Selecting the Branch

Entering the AWS Credentials

Next, enter your AWS credentials on the following screen. If you need help getting these credentials, consult the Retrieving Security Credentials section of our tutorial on deploying a web application to Elastic Beanstalk. The process for retrieving credentials is the same when deploying to Lambda.

After entering the credentials, select the region your application resides in on the same screen. This will enable Semaphore to list the functions you have in the region you have specified.

Entering AWS Credentials

Selecting the Function

The next step is to select the function to which we will deploy our code. We'll select congrats-you-broke-the-build. Next, type npm install in the dependencies installation commands section. This will install the packages we are using in our application, so that they are deployed to Lambda.

Selecting the Lambda function

Naming the Server on Semaphore

In this step, you need to provide a name for your server. This name will be used on your Semaphore dashboard and deployment timeline.

Naming the server

The setup is now complete — you are ready to automatically deploy to Lambda. All you need to do is click on Deploy.

Ready to deploy

AWS Lambda deploy passed

Testing the Function on AWS Lambda

You can now go to your Lambda function to test it. Click on Actions and select Configure test event.

AWS Lambda test function

Copy the contents of event.json to the Input test event editor. Enter the email address and phone number you defined in your numbers.json in order to be able to receive a message.

AWS Lambda test event

Click on Save and test. Congrats, you managed to test your first AWS Lambda function.

Enabling Notifications

Next, we will tell Semaphore to send a POST request to our Lambda function every time a build is finished. Let's make an Amazon API Gateway for our Lambda functions. Go to the API endpoints tab of the Lambda function and click on Add API endpoint. The configuration should look as follows:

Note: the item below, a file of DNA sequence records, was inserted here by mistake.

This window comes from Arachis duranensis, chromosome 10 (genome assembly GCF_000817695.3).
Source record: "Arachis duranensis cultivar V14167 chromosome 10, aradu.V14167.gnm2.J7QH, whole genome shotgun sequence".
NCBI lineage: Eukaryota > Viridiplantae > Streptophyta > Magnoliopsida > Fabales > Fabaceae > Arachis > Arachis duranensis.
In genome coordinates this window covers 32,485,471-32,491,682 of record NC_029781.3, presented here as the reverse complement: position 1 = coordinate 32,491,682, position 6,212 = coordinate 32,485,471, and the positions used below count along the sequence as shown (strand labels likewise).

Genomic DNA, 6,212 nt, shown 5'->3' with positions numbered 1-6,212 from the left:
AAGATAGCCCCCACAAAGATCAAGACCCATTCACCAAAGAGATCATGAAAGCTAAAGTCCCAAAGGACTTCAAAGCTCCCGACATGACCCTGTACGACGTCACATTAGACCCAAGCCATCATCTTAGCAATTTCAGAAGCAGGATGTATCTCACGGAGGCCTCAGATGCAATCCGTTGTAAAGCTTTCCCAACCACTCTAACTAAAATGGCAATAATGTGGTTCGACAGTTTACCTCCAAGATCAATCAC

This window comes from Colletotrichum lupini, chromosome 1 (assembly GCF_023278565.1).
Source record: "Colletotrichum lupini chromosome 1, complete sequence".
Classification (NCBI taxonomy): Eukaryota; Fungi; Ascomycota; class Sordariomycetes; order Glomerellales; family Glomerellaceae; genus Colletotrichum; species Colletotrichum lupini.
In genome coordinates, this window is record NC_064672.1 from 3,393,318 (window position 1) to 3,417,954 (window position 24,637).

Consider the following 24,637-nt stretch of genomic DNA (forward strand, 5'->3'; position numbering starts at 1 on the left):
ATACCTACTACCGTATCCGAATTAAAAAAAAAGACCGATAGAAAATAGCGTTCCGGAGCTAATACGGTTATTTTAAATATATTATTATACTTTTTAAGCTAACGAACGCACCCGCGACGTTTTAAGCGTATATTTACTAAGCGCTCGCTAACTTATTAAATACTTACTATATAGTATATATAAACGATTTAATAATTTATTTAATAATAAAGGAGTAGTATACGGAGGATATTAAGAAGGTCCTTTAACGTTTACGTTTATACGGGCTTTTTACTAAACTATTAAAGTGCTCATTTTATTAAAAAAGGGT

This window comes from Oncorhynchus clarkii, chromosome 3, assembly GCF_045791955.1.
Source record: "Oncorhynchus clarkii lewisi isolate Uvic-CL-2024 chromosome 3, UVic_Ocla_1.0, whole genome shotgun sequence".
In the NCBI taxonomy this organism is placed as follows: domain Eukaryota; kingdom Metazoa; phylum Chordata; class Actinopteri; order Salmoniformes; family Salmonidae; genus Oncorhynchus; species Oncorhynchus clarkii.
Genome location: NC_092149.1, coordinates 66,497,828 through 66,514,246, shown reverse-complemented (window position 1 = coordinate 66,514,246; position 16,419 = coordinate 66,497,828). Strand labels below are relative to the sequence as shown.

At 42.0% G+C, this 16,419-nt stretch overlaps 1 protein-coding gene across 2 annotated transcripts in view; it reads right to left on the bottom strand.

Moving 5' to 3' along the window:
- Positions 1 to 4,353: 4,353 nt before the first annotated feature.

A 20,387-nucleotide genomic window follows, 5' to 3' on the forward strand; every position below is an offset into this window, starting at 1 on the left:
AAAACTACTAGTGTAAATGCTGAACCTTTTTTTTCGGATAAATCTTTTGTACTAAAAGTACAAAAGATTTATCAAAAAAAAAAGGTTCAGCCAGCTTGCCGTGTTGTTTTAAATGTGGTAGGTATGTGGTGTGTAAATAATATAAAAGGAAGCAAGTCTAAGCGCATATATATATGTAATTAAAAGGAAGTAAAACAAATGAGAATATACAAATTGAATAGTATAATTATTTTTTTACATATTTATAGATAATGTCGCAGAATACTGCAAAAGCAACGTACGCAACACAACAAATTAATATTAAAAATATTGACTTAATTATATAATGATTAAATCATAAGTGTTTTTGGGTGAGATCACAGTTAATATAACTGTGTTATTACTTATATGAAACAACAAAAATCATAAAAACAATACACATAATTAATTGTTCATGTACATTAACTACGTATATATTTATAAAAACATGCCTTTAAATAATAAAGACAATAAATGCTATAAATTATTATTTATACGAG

AWS Lambda API

Click on Submit and copy the API endpoint URL. We will need this URL to add a webhook to Semaphore.

Now, go to your project settings on Semaphore. Click on Notifications, and then on Webhooks. Click on Add Webhook and paste the link you copied from Lambda to the URL text field. Your screen should look similar to this:

AWS Lambda Semaphore webhook

Click on Test. This will send a test request to the API end point that you copied. Next, go to the Monitoring page on AWS Lambda and click on View logs in CloudWatch, where you can see that the function has been invoked.

Breaking the Build

Let's see if this works in a real test case scenario. For this purpose, we will break a build on Semaphore. Go to your project settings, click on Build Settings and add a new command line to any thread:

$ false

just to see how it breaks. Now click on Start. Your build should fail, and this will cause a request to be sent to your Lambda function. All that's left to do is to wait for the text message to arrive on your phone.

Congrats, you've managed to successfully develop, test and deploy your first Lambda function through Semaphore!

The code from this tutorial is available in this GitHub repository.

0a7b0577e128c0f6724a05379a77618d
Nikola Đuza

Software Engineer who likes to tinker and figure out technology that surrounds him in his everyday life. In love with motorcycles and board games. http://nikolalsvk.github.io/.